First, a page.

In a symposium held at the University of Tokyo, Japan’s Economy Minister Yasutoshi Nishimura revealed the country’s aspirations to become a global hub for artificial intelligence (AI) and expressed support for universal basic income. Nishimura emphasized the importance of nurturing both startups and established companies in the AI sector while acknowledging the potential job displacement caused by technological advancements. He envisioned a future where AI-powered robots, drones, and self-driving vehicles would assume more tasks, allowing people to have more free time.
To realize its AI ambitions, Japan aims to develop AI-training processors, an area currently dominated by graphics chipmaker Nvidia Corp. Nishimura expressed his hopes of surpassing Nvidia’s achievements by nurturing a company in Japan that would outshine the leading chipmaker. The country’s Prime Minister, Fumio Kishida, has been actively supporting the domestic semiconductor industry, recognizing the strategic importance of chips and aiming to regain Japan’s leadership position in the field. The government plans to provide substantial subsidies to triple domestic chip production by 2030, and a government-backed fund is working to strengthen the chip materials supply chain.
Japan, known for its longstanding engagement with AI’s societal impact, is drafting guidelines this year to govern the use of generative AI. However, Kishida emphasized that regulations should not impede AI’s progress, highlighting the importance of striking a balance. The Prime Minister emphasized that it is not an all-or-nothing choice and that AI’s potential can be harnessed while ensuring responsible implementation.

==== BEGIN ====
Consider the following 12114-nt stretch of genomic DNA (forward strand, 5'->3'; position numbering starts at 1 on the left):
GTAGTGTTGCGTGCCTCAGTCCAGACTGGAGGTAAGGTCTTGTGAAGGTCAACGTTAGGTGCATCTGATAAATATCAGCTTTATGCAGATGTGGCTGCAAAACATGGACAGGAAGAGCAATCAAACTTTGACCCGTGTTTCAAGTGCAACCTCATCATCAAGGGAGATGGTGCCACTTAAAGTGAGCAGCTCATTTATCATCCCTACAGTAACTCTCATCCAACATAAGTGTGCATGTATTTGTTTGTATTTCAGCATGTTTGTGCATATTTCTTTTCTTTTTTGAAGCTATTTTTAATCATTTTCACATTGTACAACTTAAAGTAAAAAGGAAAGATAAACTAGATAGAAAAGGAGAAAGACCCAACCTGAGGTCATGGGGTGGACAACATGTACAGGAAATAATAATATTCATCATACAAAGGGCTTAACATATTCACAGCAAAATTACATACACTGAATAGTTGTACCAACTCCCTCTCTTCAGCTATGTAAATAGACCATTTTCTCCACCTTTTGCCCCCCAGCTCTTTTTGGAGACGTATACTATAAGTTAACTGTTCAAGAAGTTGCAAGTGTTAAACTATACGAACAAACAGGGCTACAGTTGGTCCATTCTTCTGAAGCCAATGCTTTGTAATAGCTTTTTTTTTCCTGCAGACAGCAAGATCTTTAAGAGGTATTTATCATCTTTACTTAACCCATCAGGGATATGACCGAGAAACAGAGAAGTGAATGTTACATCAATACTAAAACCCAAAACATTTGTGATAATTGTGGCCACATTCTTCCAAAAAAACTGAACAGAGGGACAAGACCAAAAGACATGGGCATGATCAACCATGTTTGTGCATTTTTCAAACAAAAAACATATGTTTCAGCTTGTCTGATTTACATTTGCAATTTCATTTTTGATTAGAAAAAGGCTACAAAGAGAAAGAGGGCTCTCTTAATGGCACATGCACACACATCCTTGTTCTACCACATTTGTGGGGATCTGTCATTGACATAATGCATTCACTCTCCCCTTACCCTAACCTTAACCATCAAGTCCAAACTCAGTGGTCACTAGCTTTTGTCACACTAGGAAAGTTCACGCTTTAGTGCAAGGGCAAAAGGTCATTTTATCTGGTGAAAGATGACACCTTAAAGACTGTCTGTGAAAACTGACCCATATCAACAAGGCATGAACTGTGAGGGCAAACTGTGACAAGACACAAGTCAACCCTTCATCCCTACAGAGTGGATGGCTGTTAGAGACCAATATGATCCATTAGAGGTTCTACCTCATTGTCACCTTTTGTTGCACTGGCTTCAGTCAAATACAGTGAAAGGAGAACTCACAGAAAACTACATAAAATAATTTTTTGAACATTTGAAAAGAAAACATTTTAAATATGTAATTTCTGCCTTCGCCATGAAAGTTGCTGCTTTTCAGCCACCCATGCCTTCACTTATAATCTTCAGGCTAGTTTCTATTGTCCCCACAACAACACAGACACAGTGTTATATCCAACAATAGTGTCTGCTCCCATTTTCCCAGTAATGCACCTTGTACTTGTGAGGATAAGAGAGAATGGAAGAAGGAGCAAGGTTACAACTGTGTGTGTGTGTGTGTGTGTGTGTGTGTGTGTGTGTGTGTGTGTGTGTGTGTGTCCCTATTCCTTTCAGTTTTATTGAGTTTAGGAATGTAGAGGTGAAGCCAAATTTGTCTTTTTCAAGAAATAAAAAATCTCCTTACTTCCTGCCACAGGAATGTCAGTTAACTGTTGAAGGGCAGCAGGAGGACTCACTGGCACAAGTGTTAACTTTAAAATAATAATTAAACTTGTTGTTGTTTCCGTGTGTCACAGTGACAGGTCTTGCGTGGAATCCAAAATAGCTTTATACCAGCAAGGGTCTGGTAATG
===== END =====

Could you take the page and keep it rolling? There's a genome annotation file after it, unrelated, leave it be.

Masayoshi Son, the billionaire founder of SoftBank Group Corp., was also present at the symposium and shared his enthusiastic support for Japan’s AI endeavors. Son, who oversees the Vision Fund, the world’s largest technology investment fund, expressed his commitment to exploring new AI-related investments. Despite facing significant losses in previous AI investments, Son believes that Japan should channel its efforts into AI development and engage in discussions about humanity’s role when confronted with more intelligent beings.
As Japan charts its course to become an AI powerhouse, the nation’s commitment to fostering innovation and its proactive approach to addressing the societal implications of AI technology positions it as a key player in the global AI landscape.
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